A book that I want to write in the not so distant future will be titled The Mind and Heart of John Paul II: A Critical Examination. In this work, I will explore just exactly what John Paul II believed and taught. One of the curious periods in John Paul II’s intellectual career is his study under Fr. Garrigou Lagrange, the last great Thomist. One would think that the impeccable orthodoxy of Fr. Garrigou Lagrange would rub off on John Paul II, and maybe it did.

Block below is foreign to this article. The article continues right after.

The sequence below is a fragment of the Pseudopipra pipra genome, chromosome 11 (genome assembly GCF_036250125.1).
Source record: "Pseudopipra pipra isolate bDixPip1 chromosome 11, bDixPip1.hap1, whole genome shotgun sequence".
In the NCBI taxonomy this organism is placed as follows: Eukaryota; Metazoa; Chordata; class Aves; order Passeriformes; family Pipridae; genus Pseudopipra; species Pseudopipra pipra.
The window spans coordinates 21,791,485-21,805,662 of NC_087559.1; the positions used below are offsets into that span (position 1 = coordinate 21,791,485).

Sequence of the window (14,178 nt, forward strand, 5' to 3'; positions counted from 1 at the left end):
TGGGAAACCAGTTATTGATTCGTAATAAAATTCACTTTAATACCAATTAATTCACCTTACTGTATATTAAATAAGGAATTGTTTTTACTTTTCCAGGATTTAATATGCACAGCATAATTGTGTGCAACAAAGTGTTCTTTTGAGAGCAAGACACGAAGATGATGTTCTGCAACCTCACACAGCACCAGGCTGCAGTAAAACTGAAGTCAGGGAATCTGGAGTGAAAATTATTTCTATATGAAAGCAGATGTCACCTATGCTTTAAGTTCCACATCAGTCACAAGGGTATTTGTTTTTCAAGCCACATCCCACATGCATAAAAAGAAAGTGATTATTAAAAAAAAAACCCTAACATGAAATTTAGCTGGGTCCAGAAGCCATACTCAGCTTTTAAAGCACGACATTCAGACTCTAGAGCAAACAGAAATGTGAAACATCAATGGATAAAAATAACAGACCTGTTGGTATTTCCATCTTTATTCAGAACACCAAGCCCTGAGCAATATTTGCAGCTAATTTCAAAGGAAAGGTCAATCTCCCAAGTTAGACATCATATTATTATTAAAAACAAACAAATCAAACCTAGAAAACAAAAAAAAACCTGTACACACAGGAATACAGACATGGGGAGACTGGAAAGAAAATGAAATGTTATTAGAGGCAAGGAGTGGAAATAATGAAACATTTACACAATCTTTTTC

In his recent autobiography, George Weigel notes that Polish Stefan Swiezawski “introduced Wojtyla to the works of the French philosophers Etienne Gilson and Jacques Maritain, which took Wojtyla beyond the intellectual milieu in which he was immersed at the Angelicum during his doctoral studies.” Thus like Paul VI, John Paul II was bitten by the bug of Neo-Thomism, and we can thus trace some of the liberal political ideas as well as some of the roots of the personalist anthropology that corrupted John Paul II’s thinking in his reading of Maritain, the grandfather of Catholic neoconservativism.
It is further interesting that Weigel is clearly pleased that John Paul II was weaned off of the the traditional Thomism he learned at the Angelicum.